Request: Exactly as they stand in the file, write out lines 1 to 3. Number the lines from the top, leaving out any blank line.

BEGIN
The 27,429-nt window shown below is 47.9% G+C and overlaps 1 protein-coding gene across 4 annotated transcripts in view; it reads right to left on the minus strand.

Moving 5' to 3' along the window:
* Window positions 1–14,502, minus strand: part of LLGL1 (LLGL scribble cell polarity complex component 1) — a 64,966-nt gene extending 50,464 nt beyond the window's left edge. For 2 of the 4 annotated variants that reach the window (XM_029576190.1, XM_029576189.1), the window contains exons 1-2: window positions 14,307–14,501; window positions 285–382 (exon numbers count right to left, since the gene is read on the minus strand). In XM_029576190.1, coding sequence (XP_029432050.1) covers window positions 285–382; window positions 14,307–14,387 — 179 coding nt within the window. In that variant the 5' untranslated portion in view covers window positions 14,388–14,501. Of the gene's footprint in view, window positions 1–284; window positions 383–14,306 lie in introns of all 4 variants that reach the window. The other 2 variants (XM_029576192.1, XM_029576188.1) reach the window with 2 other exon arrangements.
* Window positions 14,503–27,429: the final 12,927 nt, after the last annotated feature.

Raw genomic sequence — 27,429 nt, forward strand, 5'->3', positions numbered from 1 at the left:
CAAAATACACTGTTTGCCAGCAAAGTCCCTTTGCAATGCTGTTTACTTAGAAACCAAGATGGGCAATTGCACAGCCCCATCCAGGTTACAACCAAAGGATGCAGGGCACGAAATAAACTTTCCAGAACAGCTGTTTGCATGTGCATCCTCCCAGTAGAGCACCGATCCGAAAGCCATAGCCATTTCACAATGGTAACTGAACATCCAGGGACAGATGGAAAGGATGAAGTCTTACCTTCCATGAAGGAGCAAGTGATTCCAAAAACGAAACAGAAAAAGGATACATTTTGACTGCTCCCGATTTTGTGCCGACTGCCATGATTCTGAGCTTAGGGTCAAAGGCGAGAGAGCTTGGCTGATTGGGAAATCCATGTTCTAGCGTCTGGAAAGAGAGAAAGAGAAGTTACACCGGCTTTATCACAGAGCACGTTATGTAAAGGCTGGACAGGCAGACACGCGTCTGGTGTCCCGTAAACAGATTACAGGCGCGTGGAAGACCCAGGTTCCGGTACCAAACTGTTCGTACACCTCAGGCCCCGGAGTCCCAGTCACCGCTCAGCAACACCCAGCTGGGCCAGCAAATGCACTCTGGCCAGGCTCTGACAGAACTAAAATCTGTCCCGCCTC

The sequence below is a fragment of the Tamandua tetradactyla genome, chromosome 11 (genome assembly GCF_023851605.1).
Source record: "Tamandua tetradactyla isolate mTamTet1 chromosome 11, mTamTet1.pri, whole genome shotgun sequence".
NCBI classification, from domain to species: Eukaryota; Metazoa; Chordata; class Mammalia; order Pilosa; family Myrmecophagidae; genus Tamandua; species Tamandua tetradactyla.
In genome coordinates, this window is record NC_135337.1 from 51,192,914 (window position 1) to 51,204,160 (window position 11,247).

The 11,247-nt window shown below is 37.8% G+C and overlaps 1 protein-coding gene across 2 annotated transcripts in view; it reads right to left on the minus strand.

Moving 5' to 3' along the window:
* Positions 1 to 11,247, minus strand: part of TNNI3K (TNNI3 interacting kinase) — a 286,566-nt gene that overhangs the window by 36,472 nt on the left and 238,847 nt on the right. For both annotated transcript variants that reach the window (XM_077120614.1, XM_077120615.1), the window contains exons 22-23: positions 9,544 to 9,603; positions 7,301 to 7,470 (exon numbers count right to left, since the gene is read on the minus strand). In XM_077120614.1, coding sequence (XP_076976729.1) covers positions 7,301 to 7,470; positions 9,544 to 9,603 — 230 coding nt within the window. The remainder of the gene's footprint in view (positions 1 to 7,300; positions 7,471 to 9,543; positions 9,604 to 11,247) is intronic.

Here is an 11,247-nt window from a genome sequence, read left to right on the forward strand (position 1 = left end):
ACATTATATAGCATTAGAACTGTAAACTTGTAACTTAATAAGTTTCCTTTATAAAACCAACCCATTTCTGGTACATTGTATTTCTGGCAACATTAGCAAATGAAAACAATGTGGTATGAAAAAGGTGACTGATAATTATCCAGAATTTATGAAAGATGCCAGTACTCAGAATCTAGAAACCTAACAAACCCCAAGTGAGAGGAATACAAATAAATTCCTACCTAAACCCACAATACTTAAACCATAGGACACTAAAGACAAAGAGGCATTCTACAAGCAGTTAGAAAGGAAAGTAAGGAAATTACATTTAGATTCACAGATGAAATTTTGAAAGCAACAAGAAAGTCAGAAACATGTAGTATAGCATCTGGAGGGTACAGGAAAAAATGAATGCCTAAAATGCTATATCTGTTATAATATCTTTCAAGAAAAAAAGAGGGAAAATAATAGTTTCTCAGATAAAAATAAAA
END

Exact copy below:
The 27,429-nt window shown below is 47.9% G+C and overlaps 1 protein-coding gene across 4 annotated transcripts in view; it reads right to left on the minus strand.

Moving 5' to 3' along the window:
* Window positions 1–14,502, minus strand: part of LLGL1 (LLGL scribble cell polarity complex component 1) — a 64,966-nt gene extending 50,464 nt beyond the window's left edge. For 2 of the 4 annotated variants that reach the window (XM_029576190.1, XM_029576189.1), the window contains exons 1-2: window positions 14,307–14,501; window positions 285–382 (exon numbers count right to left, since the gene is read on the minus strand). In XM_029576190.1, coding sequence (XP_029432050.1) covers window positions 285–382; window positions 14,307–14,387 — 179 coding nt within the window. In that variant the 5' untranslated portion in view covers window positions 14,388–14,501. Of the gene's footprint in view, window positions 1–284; window positions 383–14,306 lie in introns of all 4 variants that reach the window. The other 2 variants (XM_029576192.1, XM_029576188.1) reach the window with 2 other exon arrangements.